So when King finally got to James Patterson, he was basically talking in bullet points, saying Patterson “is a terrible writer but he’s very very successful. People are attracted by the stories, by the pace…” And this July, Time magazine got to ask Patterson for his response to “critics like author Stephen King, who say you’re not a great prose stylist.” His answer? “I am not a great prose stylist. I’m a storyteller. There are thousands of people who don’t like what I do. Fortunately, there are millions who do…”
But the literary world continues to evolve and in Friday’s interview, King reveals that now almost half of his reading time is spent on ebooks. But he still adds that it’s hard to predict the future. “People like myself who grew up with books have a prejudice towards them,” he says, suggesting that maybe there’s room for both formats. “I think a lot of critics would argue that the Kindle is the right place for a lot of books that are disposable, books that are read on the plane.
“That might include my own books, if not all, then some.”
October 28th, 2010
Wednesday Amazon announced that a second author had finally sold more than one million ebooks in Amazon’s Kindle store. (By Tuesday, 63-year-old James Patterson had racked up exactly 1,005,803 in ebook sales.) “[W]e look forward to celebrating the 2 million mark in the future,” Amazon announced in a statement, noting that Amazon’s customers “have been James Patterson fans far longer than ‘Kindle’ was a word in our vernacular.” But it’s not surprising that Patterson became the second author to reach this ebook milestone…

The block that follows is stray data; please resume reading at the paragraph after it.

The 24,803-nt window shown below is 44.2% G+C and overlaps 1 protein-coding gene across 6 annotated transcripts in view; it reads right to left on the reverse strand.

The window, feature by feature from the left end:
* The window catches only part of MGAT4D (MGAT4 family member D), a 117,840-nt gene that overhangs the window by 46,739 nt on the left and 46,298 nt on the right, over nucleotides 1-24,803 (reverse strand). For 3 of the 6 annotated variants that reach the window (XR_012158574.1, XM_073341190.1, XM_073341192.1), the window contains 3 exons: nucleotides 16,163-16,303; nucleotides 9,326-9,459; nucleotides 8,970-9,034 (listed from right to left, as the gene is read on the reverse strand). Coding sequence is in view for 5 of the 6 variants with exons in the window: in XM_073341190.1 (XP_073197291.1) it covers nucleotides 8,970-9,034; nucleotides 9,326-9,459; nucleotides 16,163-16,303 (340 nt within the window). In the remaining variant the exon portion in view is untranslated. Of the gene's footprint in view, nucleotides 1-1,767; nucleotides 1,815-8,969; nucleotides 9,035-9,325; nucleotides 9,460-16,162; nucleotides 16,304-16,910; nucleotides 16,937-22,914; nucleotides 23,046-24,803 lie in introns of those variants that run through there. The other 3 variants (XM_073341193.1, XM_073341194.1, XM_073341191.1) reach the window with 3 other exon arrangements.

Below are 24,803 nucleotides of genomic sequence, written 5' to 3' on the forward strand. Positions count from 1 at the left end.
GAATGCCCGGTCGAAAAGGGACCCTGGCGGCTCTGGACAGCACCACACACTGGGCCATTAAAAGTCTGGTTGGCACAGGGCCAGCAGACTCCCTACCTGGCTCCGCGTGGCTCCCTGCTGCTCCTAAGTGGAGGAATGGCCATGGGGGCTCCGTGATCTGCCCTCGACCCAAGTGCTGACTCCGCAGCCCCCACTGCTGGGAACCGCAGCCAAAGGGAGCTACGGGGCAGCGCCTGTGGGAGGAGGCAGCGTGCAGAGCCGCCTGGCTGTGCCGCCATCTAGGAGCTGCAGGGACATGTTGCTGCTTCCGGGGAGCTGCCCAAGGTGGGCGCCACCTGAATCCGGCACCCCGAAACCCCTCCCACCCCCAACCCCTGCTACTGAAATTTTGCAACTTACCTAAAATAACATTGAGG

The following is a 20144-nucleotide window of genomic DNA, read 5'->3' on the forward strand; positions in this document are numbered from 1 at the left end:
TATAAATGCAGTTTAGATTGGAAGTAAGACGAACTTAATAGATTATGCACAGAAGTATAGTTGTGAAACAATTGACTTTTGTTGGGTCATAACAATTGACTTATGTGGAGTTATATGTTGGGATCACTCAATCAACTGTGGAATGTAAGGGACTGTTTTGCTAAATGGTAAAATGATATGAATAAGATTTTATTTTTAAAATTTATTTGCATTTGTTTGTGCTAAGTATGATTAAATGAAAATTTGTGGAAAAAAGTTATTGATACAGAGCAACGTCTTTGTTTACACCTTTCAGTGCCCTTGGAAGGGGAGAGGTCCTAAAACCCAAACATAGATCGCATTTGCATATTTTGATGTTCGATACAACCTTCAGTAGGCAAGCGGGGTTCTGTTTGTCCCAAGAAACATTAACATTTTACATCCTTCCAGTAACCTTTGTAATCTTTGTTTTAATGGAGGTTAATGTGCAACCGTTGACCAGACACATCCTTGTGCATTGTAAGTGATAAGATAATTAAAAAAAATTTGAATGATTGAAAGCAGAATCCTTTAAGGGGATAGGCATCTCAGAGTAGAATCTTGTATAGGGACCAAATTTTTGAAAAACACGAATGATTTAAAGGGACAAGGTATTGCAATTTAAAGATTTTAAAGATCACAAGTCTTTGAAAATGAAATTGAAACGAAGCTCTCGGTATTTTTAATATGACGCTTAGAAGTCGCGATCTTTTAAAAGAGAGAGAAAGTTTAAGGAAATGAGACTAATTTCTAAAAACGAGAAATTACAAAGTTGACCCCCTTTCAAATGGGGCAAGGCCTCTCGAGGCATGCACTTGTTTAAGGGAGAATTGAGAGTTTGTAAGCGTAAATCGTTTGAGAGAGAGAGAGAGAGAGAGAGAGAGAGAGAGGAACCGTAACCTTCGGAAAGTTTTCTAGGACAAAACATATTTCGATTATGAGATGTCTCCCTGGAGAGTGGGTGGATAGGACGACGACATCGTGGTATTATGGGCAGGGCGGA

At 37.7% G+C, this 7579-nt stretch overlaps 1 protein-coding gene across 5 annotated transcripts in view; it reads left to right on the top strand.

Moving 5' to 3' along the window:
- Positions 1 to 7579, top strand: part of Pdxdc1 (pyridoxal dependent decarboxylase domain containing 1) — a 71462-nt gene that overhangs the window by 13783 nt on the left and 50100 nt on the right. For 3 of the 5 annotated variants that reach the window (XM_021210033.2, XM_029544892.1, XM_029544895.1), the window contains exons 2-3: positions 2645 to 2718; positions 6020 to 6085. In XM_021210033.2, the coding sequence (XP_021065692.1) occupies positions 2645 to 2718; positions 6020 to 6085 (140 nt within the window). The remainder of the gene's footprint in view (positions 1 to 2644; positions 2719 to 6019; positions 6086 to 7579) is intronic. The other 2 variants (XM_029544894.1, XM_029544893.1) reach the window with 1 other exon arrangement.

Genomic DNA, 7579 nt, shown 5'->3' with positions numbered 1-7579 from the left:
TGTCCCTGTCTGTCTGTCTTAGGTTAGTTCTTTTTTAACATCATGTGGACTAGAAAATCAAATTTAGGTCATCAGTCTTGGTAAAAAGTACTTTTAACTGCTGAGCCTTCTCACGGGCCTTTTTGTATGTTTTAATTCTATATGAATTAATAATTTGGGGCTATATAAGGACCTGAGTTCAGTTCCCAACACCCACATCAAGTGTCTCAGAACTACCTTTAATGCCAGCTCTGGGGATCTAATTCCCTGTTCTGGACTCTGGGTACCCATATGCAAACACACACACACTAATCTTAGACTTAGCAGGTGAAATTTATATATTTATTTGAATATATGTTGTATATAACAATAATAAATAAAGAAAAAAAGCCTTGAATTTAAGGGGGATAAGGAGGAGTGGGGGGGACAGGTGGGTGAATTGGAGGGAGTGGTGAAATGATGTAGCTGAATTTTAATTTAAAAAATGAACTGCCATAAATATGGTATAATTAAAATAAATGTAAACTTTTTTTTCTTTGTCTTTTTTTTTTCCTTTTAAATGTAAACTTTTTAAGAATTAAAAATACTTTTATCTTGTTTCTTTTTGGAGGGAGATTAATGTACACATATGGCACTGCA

According to Wikipedia, Patterson has already written 56 different books which were best-sellers — which got him listed in the Guinness Book of World Records — so he could conceivably reach the million-book milestone simply by selling 20,000 copies of 50 different books. Sure enough, none of his books are on Amazon’s list of the top 20 best-selling ebooks right now, and in fact, there’s only one in the top 30 — “Don’t Blink” — even though it was released less than a month ago. Looking further, only one other Patterson book made the top 100 — “The Postcard Killers,” which he co-authored with Liza Marklund — even though it was released in mid-August. It’s safe to say that there’s still no single ebook that’s ever sold more than 1,000,000 copies.
But this only confirms the fact that Patterson is one of the most successful writers alive today. Last year Forbes magazine reported he’d sold the rights to his next 17 novels for an estimated $150 million. In less than three years, he’d then write (“or co-write”) eleven books for adults and six for young adults. Although there’s a minor controversy around that statistic — and a very funny story.